Illegal Actions of a Landlord
Landlords may not change locks, add new locks, or otherwise make it impossible for the tenant to use the normal locks and keys. Even if a tenant is behind in rent, such lockouts are illegal. A tenant who is locked out can file a lawsuit to regain entry. Some local governments also have laws against lockouts and can help a tenant who has been locked out.
The landlord may not shut off utilities because the tenant is behind in rent, or to force a tenant to move out. Utilities may only be shut off by the landlord so that repairs may be made, and only for a reasonable amount of time.
It is considered an illegal shutoff if a landlord intentionally does not pay utility bills so the service will be turned off. If the landlord has shut off utilities, the tenant should first check with the utility company to see if it will restore service. If it appears the shutoff is illegal, the tenant can file a lawsuit. If the tenants wins in court, the judge can award the tenant up to $100 per day for the time without service, and attorney's fees.
Seizing Tenant's Property
The law allows a landlord to take the tenant's property only in the case of abandonment. Any clause in a rental agreement that allows the landlord to take a tenant's property under any other circumstances is not valid.
If the landlord does take a tenant's property illegally, the tenant may want to contact the landlord first. If unsuccessful, the police can be notified. If the property is not returned after the landlord is given a written request, a court could order the landlord to pay the tenant up to $100 for each day the property is kept (up to $1,000).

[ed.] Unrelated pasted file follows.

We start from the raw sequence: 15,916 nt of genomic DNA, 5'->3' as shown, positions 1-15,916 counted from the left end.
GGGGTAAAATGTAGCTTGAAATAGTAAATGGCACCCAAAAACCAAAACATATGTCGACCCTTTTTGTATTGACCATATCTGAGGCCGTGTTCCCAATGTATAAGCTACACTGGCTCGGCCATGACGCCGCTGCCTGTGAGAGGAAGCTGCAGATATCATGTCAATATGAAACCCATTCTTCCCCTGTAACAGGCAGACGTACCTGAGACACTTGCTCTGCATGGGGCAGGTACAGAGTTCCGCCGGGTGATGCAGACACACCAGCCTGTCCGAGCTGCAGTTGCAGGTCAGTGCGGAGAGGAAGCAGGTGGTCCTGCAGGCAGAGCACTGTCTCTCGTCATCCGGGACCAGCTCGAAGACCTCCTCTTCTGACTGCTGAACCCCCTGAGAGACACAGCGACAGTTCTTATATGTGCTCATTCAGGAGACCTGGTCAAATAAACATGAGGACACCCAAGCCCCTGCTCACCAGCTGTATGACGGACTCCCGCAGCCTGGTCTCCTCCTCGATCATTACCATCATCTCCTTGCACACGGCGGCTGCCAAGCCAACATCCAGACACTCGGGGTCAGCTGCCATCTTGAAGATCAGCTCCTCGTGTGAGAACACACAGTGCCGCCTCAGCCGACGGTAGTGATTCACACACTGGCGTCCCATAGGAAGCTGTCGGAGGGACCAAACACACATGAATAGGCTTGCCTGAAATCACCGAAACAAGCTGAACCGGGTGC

Renting Condemned Property
The landlord may not rent condemned units or units that are uninhabitable because of uncorrected code violations. The landlord can be liable for three months rent or three times the amount of any actual damages, whichever is greater, and costs and attorney's fees for knowingly renting the property.
A landlord may not retaliate against a tenant who exercises his or her legal rights, such as complaining to a government authority or deducting money from the rent payment for repairs. Examples of retaliatory actions are raising the rent, reducing services provided to the tenant, or eviction.
The law initially assumes that an action is retaliatory if it occurs within 90 days after the tenant's action, unless the tenant was in some way violating the statute when notice of the change was received.
If the matter is taken to court and the judge finds favor for the tenant, the landlord can be ordered to reverse the retaliatory action, as well as pay for any harm done to the tenant and pay the tenant's attorney's fees.